>>MBS suggested that...
>>"A more renegade thought is that it is a mistake to zero in on poverty in
>>the first place, rather than put the condition of the working class first.
>>If the class is well-served, so too will be the poor"
>>On the contrary, I find the issues of welfare, minimum wage, homelessness
>>very useful politically.

Tom Kruse adds: 
>Interesting.  Here the discourses on povery are completely taken over by
>owners, operators, and development technocrats.  And the conception is akin
>to the World Bank's, whose webpage now sports a "world without poverty"
>doo-dad.  I thik we need to stop talkling about it all together here.  Ivian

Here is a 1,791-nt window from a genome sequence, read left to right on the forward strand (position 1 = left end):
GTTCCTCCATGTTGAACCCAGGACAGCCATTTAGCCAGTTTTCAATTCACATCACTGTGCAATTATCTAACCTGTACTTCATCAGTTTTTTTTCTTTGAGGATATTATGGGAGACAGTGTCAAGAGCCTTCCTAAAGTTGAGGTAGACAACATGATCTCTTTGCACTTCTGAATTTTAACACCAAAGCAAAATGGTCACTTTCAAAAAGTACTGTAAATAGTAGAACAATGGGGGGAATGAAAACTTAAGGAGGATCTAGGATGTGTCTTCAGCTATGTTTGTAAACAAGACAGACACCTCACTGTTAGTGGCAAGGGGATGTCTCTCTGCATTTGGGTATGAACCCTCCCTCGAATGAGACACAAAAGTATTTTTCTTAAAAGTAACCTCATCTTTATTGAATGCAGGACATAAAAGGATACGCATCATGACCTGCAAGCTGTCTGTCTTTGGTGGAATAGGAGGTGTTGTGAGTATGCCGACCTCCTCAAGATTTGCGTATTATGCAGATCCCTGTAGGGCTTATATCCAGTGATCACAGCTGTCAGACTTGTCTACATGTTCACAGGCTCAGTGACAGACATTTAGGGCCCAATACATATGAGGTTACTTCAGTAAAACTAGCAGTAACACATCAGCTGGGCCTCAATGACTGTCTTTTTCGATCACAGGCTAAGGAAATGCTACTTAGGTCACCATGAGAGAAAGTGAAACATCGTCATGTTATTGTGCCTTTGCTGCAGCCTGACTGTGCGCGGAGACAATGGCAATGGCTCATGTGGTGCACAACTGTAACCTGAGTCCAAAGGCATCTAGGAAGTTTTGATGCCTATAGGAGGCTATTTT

>Illich's _Invention of Poverty_ is light in the darkness in this regard.

It seems to me that we should emphasize the _solidarity_ between the poor
and the working class rather than seeing their interests as opposed or
hoping that good stuff for the working class will trickle down to the poor
or that good stuff for the poor will trickle up. Think about programs that
are good for both, such as full employment, training & education, a rising
real minimum wage ...

If one takes Rawls' idea of justice as helping the worst-off at all
seriously, it suggests we should pay attention to the situation of the
poor. I think at its best, the left is better able to do it than the World
Bank or the Catholic Church. 

Tom, could you sketch Illich's view?


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